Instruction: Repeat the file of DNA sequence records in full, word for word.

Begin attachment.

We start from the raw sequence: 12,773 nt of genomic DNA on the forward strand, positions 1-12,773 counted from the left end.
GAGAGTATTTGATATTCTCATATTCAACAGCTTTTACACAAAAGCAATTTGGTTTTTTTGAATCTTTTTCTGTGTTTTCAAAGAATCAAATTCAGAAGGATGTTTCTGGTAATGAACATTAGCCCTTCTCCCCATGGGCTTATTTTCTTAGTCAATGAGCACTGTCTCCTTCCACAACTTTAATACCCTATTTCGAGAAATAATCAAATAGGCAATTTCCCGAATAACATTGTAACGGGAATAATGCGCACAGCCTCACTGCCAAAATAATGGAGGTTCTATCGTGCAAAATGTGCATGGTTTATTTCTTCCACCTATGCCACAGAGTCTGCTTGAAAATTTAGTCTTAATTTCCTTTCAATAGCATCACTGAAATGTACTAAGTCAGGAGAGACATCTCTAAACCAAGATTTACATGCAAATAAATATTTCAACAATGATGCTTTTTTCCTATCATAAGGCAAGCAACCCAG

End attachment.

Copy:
We start from the raw sequence: 12,773 nt of genomic DNA on the forward strand, positions 1-12,773 counted from the left end.
GAGAGTATTTGATATTCTCATATTCAACAGCTTTTACACAAAAGCAATTTGGTTTTTTTGAATCTTTTTCTGTGTTTTCAAAGAATCAAATTCAGAAGGATGTTTCTGGTAATGAACATTAGCCCTTCTCCCCATGGGCTTATTTTCTTAGTCAATGAGCACTGTCTCCTTCCACAACTTTAATACCCTATTTCGAGAAATAATCAAATAGGCAATTTCCCGAATAACATTGTAACGGGAATAATGCGCACAGCCTCACTGCCAAAATAATGGAGGTTCTATCGTGCAAAATGTGCATGGTTTATTTCTTCCACCTATGCCACAGAGTCTGCTTGAAAATTTAGTCTTAATTTCCTTTCAATAGCATCACTGAAATGTACTAAGTCAGGAGAGACATCTCTAAACCAAGATTTACATGCAAATAAATATTTCAACAATGATGCTTTTTTCCTATCATAAGGCAAGCAACCCAG